The Tongan fruit pickers in Hastings happily told Prime Minister ‘Akilisi Pohiva they were lucky to get free educational courses while working at the Hawkes Bay’s orchards.

Group leader Sepuloni Feʻao who works at Mr Appleʻs orchards said he has been in New Zealand now for 10 years through the Recognised Seasonal Employer scheme.

When he first came to Hawkes Bay he said he did not know how to speak English. He said he can now speak the language after Mr Apple enrolled them in a free educational and training courses.

He said that through this programme the Tongan fruit pickers can study English language, computer technologies, carpentry and many others depending on what courses the students wanted.

Feʻao said in May every year the Tongan groups in Mr Apple’s orchards send 10 container of goods to their families in Tonga.

He asked the Prime Minister on behalf of his co-workers if he can do something to help them in paying the import tariffs imposed on their cargoes.

He said they spent more than NZ$5000 to have their containers shipped to Tonga before they would return and they could afford it.

But when they had arrived in the kingdom and went to the wharf to clear their containers most of them could not afford the TP$3,000 custom duty.

The Prime Minister was in Hawkes Bay on Monday as part of his 5-day visit to New Zealand to meet the RSE Employers in Hastings and Kerikeri.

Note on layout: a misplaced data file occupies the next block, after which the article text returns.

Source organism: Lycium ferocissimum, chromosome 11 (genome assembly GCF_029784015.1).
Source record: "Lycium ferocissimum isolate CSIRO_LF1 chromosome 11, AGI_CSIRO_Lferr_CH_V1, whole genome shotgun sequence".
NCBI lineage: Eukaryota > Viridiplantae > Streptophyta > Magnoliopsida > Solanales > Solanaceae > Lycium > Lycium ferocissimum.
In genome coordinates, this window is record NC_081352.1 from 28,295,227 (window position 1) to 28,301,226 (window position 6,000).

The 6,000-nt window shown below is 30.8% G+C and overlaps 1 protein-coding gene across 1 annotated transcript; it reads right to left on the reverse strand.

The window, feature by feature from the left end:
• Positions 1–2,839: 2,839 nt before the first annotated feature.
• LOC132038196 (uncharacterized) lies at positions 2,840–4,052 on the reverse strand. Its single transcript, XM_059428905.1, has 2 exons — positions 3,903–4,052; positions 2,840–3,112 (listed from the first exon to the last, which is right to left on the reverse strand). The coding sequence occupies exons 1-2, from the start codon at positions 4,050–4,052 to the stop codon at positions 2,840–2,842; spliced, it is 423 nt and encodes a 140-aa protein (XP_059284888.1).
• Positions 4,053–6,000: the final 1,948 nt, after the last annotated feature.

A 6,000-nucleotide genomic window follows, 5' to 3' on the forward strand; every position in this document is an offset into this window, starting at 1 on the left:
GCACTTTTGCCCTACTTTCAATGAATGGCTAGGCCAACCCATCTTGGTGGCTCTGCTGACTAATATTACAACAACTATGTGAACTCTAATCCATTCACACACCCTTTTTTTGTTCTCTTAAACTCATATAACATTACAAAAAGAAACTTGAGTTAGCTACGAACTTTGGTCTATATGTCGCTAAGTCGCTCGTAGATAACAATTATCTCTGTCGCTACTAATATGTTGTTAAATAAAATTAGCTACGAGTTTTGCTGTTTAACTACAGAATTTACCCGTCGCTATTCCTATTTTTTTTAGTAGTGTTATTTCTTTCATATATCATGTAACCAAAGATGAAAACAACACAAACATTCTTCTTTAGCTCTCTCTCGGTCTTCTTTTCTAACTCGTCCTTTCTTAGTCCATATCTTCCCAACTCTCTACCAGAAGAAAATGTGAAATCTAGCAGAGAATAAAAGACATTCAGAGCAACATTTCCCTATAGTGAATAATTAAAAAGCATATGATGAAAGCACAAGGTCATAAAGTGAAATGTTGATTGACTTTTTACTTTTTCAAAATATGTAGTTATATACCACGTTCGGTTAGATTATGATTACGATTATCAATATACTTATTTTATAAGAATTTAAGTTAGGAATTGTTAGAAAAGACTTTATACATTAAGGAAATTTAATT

The Prime Minister replied and said he could not promise he can do something about their request as there is a Minister who is responsible for the country’s Ministry of Custom and Revenues.

But he said he will talk to the Minister when he returns to Tonga and ask him to consider their requests.

His response was loudly applauded.

Hon Pohiva said the government struggled to get money to pay for its services and part of the annual budget relied heavily on overseas budget supports.

He said the tariff imposed on import cargoes is one of the significant sources of revenue which helped the government to be able to provide its services for the people.

He said there are duty-free goods such as building and educational materials.

He encouraged the pickers to send most of the duty-free materials.

The Ministry’s CEO Kulu ‘Anisi Bloomfield said food classified by the government as healthy is also duty-free.

He said the government has no control over other charges on import container goods such as freight, insurance, delivery and brokerage fees.